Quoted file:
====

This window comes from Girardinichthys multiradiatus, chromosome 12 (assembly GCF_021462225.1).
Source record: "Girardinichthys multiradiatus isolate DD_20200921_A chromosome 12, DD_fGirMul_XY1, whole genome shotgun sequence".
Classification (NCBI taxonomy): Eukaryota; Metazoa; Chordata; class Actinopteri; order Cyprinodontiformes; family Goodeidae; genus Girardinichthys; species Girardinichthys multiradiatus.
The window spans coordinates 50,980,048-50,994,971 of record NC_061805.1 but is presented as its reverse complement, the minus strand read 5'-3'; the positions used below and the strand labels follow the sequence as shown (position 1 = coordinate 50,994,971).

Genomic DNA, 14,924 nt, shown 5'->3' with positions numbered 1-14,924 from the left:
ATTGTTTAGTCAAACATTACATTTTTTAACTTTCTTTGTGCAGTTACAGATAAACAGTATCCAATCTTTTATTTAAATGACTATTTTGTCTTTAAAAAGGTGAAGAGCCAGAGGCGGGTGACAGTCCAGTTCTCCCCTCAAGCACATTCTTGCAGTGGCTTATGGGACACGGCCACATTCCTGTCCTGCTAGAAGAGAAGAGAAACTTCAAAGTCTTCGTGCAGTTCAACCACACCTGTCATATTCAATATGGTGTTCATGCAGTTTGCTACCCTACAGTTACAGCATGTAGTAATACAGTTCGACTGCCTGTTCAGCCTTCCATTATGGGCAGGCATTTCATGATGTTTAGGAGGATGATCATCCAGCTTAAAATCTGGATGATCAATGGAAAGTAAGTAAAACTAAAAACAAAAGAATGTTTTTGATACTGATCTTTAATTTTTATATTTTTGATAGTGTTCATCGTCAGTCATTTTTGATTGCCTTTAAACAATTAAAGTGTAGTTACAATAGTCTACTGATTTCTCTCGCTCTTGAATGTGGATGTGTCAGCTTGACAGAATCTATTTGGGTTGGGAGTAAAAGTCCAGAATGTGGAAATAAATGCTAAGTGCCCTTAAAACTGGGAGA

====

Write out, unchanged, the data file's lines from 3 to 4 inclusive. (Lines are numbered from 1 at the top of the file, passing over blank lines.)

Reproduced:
Classification (NCBI taxonomy): Eukaryota; Metazoa; Chordata; class Actinopteri; order Cyprinodontiformes; family Goodeidae; genus Girardinichthys; species Girardinichthys multiradiatus.
The window spans coordinates 50,980,048-50,994,971 of record NC_061805.1 but is presented as its reverse complement, the minus strand read 5'-3'; the positions used below and the strand labels follow the sequence as shown (position 1 = coordinate 50,994,971).